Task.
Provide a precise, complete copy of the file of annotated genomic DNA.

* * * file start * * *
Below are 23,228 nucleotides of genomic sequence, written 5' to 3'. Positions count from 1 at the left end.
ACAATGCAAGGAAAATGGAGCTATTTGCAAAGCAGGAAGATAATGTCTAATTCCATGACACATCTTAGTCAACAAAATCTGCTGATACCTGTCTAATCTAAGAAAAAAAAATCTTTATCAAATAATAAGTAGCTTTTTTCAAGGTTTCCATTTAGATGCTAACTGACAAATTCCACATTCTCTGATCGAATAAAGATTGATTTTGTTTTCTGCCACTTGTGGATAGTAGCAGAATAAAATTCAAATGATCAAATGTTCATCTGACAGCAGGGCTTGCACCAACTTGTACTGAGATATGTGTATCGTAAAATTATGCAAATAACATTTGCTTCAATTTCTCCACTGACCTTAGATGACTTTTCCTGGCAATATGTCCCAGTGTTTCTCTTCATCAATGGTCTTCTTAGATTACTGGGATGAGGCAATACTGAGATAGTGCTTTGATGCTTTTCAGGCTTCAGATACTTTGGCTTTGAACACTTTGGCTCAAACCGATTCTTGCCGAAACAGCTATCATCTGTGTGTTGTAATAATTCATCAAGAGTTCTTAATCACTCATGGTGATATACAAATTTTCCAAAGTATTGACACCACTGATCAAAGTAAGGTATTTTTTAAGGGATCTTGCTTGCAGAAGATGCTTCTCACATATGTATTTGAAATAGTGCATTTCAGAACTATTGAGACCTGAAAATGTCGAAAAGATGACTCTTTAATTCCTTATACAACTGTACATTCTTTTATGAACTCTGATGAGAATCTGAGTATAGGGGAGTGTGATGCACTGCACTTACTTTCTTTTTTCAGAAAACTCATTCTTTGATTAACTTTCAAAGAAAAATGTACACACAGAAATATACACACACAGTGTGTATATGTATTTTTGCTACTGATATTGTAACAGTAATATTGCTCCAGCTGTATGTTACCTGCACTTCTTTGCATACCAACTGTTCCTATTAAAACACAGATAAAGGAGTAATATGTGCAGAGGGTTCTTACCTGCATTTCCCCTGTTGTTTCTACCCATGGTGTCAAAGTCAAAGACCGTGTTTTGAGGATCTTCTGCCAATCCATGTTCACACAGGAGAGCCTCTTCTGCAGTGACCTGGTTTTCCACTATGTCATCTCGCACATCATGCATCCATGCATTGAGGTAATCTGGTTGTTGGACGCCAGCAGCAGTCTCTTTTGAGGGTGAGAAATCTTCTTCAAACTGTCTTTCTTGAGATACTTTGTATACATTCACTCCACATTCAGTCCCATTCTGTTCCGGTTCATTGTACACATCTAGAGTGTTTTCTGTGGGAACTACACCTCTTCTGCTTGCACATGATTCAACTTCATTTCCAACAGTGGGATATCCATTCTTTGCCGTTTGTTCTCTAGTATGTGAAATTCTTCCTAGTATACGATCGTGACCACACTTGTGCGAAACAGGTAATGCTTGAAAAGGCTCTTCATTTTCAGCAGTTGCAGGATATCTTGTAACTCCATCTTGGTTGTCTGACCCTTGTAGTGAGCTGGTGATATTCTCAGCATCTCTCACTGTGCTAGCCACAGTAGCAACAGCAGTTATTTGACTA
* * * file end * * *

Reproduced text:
Below are 23,228 nucleotides of genomic sequence, written 5' to 3'. Positions count from 1 at the left end.
ACAATGCAAGGAAAATGGAGCTATTTGCAAAGCAGGAAGATAATGTCTAATTCCATGACACATCTTAGTCAACAAAATCTGCTGATACCTGTCTAATCTAAGAAAAAAAAATCTTTATCAAATAATAAGTAGCTTTTTTCAAGGTTTCCATTTAGATGCTAACTGACAAATTCCACATTCTCTGATCGAATAAAGATTGATTTTGTTTTCTGCCACTTGTGGATAGTAGCAGAATAAAATTCAAATGATCAAATGTTCATCTGACAGCAGGGCTTGCACCAACTTGTACTGAGATATGTGTATCGTAAAATTATGCAAATAACATTTGCTTCAATTTCTCCACTGACCTTAGATGACTTTTCCTGGCAATATGTCCCAGTGTTTCTCTTCATCAATGGTCTTCTTAGATTACTGGGATGAGGCAATACTGAGATAGTGCTTTGATGCTTTTCAGGCTTCAGATACTTTGGCTTTGAACACTTTGGCTCAAACCGATTCTTGCCGAAACAGCTATCATCTGTGTGTTGTAATAATTCATCAAGAGTTCTTAATCACTCATGGTGATATACAAATTTTCCAAAGTATTGACACCACTGATCAAAGTAAGGTATTTTTTAAGGGATCTTGCTTGCAGAAGATGCTTCTCACATATGTATTTGAAATAGTGCATTTCAGAACTATTGAGACCTGAAAATGTCGAAAAGATGACTCTTTAATTCCTTATACAACTGTACATTCTTTTATGAACTCTGATGAGAATCTGAGTATAGGGGAGTGTGATGCACTGCACTTACTTTCTTTTTTCAGAAAACTCATTCTTTGATTAACTTTCAAAGAAAAATGTACACACAGAAATATACACACACAGTGTGTATATGTATTTTTGCTACTGATATTGTAACAGTAATATTGCTCCAGCTGTATGTTACCTGCACTTCTTTGCATACCAACTGTTCCTATTAAAACACAGATAAAGGAGTAATATGTGCAGAGGGTTCTTACCTGCATTTCCCCTGTTGTTTCTACCCATGGTGTCAAAGTCAAAGACCGTGTTTTGAGGATCTTCTGCCAATCCATGTTCACACAGGAGAGCCTCTTCTGCAGTGACCTGGTTTTCCACTATGTCATCTCGCACATCATGCATCCATGCATTGAGGTAATCTGGTTGTTGGACGCCAGCAGCAGTCTCTTTTGAGGGTGAGAAATCTTCTTCAAACTGTCTTTCTTGAGATACTTTGTATACATTCACTCCACATTCAGTCCCATTCTGTTCCGGTTCATTGTACACATCTAGAGTGTTTTCTGTGGGAACTACACCTCTTCTGCTTGCACATGATTCAACTTCATTTCCAACAGTGGGATATCCATTCTTTGCCGTTTGTTCTCTAGTATGTGAAATTCTTCCTAGTATACGATCGTGACCACACTTGTGCGAAACAGGTAATGCTTGAAAAGGCTCTTCATTTTCAGCAGTTGCAGGATATCTTGTAACTCCATCTTGGTTGTCTGACCCTTGTAGTGAGCTGGTGATATTCTCAGCATCTCTCACTGTGCTAGCCACAGTAGCAACAGCAGTTATTTGACTA